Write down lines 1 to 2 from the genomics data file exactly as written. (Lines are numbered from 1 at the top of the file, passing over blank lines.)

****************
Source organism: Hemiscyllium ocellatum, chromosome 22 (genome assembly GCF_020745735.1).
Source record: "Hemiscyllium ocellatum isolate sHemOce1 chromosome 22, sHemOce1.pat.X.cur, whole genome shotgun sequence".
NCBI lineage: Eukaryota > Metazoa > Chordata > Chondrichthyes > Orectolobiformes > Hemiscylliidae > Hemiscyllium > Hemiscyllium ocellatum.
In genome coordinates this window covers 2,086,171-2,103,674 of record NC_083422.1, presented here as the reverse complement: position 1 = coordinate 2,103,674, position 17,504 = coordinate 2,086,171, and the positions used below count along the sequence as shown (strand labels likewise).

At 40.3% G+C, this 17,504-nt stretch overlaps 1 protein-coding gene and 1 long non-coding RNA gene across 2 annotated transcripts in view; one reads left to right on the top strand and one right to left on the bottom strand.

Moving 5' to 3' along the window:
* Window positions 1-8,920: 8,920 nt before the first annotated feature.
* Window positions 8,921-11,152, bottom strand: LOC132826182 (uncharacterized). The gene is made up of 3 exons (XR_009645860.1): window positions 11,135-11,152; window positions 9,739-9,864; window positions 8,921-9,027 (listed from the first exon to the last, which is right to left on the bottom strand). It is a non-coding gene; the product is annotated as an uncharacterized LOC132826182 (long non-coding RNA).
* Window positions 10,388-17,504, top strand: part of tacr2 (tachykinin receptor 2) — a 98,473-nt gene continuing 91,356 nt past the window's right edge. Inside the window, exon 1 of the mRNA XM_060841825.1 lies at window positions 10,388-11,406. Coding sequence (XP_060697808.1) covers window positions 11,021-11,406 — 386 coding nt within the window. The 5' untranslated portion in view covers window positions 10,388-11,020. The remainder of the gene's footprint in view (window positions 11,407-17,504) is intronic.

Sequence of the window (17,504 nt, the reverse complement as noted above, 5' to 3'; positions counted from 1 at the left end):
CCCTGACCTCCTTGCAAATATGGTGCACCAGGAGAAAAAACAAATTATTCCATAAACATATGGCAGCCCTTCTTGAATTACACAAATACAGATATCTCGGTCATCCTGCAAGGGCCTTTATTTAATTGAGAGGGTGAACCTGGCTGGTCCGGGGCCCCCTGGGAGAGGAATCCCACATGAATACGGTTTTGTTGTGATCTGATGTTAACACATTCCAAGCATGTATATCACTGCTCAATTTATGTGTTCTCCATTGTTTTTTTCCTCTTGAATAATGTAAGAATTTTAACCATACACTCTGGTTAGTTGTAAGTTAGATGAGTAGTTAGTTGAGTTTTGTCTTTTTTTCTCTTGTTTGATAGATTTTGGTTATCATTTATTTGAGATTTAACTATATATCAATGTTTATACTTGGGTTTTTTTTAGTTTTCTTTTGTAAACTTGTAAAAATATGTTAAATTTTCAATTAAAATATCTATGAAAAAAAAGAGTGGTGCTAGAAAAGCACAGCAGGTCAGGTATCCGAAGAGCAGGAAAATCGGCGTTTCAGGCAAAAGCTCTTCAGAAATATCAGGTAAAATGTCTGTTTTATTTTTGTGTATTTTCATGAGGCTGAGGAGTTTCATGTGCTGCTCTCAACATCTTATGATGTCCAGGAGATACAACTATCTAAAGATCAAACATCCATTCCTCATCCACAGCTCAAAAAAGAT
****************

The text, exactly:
Source organism: Hemiscyllium ocellatum, chromosome 22 (genome assembly GCF_020745735.1).
Source record: "Hemiscyllium ocellatum isolate sHemOce1 chromosome 22, sHemOce1.pat.X.cur, whole genome shotgun sequence".